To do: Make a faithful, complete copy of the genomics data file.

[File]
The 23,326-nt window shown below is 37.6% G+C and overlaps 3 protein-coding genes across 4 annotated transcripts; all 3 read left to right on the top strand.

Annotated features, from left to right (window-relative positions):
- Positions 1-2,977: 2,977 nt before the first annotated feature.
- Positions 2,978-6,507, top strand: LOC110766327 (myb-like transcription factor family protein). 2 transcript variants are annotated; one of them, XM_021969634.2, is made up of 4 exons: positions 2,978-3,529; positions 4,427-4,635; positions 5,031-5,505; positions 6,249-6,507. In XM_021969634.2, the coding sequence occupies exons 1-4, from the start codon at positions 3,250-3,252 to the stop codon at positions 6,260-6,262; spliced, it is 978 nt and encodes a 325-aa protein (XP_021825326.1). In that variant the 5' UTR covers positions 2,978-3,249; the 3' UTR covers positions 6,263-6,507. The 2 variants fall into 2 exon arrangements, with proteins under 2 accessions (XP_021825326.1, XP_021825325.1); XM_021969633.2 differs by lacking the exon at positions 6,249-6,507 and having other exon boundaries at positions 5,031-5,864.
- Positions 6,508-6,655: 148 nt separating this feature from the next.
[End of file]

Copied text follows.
The 23,326-nt window shown below is 37.6% G+C and overlaps 3 protein-coding genes across 4 annotated transcripts; all 3 read left to right on the top strand.

Annotated features, from left to right (window-relative positions):
- Positions 1-2,977: 2,977 nt before the first annotated feature.
- Positions 2,978-6,507, top strand: LOC110766327 (myb-like transcription factor family protein). 2 transcript variants are annotated; one of them, XM_021969634.2, is made up of 4 exons: positions 2,978-3,529; positions 4,427-4,635; positions 5,031-5,505; positions 6,249-6,507. In XM_021969634.2, the coding sequence occupies exons 1-4, from the start codon at positions 3,250-3,252 to the stop codon at positions 6,260-6,262; spliced, it is 978 nt and encodes a 325-aa protein (XP_021825326.1). In that variant the 5' UTR covers positions 2,978-3,249; the 3' UTR covers positions 6,263-6,507. The 2 variants fall into 2 exon arrangements, with proteins under 2 accessions (XP_021825326.1, XP_021825325.1); XM_021969633.2 differs by lacking the exon at positions 6,249-6,507 and having other exon boundaries at positions 5,031-5,864.
- Positions 6,508-6,655: 148 nt separating this feature from the next.